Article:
Sunshine842, no reason for embarrassment. I was actually very desperate; I had stopped eating squash because of the hassle and winters were becoming very boring. Also, I had introduced my aunt to squash (it’s not a popular Pakistani ingredient) by gifting her a blue hubbard from the farmers market, and it was love at first bite. So much so, my aunt was cutting herself every other time she prepared squash, but still couldn’t help herself. I had to think of something. I had used a regular hacksaw before in a quest to prevent crumbs from flying everywhere when slicing crusty bread, and that worked, except it did impart an off taste. I thought maybe it was a reaction between the metal and the sourdough starter or something. Now I know it was because of the oil. Since the squash gets cooked, the oil taste isn’t as perceptible as with bread. The standard hacksaw blades were giving me too much flex on squash, but the mini hacksaw blades worked well. Might just be the way I’m using it.
Thank you so much for teaching me about the blade types. I have used both regular (carbon steel) and bi-metal blades. The bi-metal was used with an electric saw that was too powerful, so I’m not using that anymore. Only the bi-metal blades have paint, right? How can I remove the paint? Will alcohol do it? Acetone? Something else?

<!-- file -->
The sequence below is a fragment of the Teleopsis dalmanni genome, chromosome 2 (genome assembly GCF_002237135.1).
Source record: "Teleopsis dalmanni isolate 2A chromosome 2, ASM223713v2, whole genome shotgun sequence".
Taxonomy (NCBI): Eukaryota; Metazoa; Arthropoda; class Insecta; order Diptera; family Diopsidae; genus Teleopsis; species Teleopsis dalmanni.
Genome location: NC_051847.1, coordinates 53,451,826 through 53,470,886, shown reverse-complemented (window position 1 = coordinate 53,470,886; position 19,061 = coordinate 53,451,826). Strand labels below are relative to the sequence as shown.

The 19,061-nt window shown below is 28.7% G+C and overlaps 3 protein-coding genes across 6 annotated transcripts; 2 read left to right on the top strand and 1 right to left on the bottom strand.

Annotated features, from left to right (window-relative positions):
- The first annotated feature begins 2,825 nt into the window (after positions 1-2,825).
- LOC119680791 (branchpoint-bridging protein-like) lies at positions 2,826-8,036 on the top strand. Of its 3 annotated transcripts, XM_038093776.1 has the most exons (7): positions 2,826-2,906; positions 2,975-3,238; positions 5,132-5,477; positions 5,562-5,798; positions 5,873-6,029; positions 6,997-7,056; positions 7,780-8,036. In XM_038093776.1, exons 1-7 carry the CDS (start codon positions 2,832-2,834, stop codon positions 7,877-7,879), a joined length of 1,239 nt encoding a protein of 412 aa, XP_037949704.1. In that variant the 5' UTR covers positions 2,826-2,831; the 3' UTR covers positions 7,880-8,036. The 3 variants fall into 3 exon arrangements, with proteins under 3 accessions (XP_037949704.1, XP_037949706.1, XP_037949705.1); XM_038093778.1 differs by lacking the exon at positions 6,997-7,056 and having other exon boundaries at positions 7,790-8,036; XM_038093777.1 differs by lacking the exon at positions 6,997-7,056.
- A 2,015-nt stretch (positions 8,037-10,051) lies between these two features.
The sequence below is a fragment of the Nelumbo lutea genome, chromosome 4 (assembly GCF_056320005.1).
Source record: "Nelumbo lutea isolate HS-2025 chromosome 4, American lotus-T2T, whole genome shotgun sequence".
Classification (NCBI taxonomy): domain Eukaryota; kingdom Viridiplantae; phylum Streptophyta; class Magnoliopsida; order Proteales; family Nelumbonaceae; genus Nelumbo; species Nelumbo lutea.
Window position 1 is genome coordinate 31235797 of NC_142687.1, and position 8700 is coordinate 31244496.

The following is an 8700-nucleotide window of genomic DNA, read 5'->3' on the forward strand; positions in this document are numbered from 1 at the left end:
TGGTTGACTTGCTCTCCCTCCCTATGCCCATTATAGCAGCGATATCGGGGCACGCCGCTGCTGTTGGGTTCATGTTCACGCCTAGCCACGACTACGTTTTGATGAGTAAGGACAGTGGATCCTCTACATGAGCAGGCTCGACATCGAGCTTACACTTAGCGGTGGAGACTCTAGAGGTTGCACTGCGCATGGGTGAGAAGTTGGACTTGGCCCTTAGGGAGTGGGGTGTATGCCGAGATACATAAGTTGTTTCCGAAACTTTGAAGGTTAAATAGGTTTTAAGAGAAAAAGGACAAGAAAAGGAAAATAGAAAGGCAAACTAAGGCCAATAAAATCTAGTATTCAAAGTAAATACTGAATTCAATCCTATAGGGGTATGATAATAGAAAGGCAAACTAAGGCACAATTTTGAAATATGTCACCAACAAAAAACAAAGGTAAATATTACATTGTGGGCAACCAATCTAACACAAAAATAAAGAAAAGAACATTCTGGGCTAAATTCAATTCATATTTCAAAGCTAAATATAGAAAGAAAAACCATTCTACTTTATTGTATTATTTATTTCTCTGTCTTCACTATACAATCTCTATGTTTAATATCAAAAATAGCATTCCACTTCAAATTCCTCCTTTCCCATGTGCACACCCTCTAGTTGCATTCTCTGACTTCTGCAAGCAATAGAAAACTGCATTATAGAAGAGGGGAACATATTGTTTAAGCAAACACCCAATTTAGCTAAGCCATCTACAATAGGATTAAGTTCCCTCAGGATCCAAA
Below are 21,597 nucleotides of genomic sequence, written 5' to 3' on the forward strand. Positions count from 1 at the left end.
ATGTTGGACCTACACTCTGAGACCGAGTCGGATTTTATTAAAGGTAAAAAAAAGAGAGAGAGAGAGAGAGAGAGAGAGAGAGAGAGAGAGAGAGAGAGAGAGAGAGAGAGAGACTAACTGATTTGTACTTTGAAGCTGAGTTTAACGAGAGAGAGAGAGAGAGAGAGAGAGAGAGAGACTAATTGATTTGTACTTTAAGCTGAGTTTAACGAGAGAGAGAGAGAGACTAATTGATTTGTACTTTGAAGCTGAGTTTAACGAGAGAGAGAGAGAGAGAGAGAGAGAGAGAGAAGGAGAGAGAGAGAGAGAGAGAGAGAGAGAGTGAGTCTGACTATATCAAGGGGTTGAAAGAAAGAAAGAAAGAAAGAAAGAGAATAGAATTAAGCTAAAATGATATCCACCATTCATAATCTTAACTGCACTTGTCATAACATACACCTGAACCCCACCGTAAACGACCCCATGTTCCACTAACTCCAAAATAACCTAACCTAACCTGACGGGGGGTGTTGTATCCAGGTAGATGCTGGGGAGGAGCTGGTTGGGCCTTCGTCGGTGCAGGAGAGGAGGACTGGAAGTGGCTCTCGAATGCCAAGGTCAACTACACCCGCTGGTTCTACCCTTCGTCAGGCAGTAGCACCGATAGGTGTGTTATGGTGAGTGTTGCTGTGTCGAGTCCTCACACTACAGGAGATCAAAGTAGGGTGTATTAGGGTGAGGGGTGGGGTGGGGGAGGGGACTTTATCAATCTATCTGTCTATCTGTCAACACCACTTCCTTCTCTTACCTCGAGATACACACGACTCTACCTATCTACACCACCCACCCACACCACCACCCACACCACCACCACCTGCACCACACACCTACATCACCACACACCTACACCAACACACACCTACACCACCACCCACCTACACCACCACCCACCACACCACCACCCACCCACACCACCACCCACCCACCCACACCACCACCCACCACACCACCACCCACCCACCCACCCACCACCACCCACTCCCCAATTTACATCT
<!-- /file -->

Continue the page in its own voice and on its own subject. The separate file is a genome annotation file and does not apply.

My blades are similar to these and made in England (in case that matters): http://www.homedepot.com/p/HDX-6-in-Mini-and-Close-Quarters-Hacksaw-Replacement-Blades-TUO0001J/204284864
Yes, the teeth do get clogged, but I just wipe as I go. With older, drier squash, there’s less wiping. However, dried out squashes “crack” easily, while fresher squashes have more flex.
Why is this an issue? Say I’m just slicing a squash in half to roast it. My mini hacksaw looks exactly like this: http://www.acehardware.com/product/index.jsp?productId=21575746
After I’ve sliced through 3 inches, the top of the hacksaw will start hitting the squash, so I have to sort of pull the two halves slightly apart to fit it through. Drier squashes often crack when I do this. My solution is something like this:
However, that one’s hard for me to hold so I only use it when halving. I think this following model might fit a longer blade than what it’s rated for and I hope to try it out soon:
My aunt saw this sheetrock saw at our place and thought it was what I meant, and she’s very happy using it: http://www.homedepot.com/p/Milwaukee-6-in-Fixed-Jab-Saw-48-22-0304/202206142
I searched around for a while just now and couldn’t figure out what material that jabsaw blade is made from.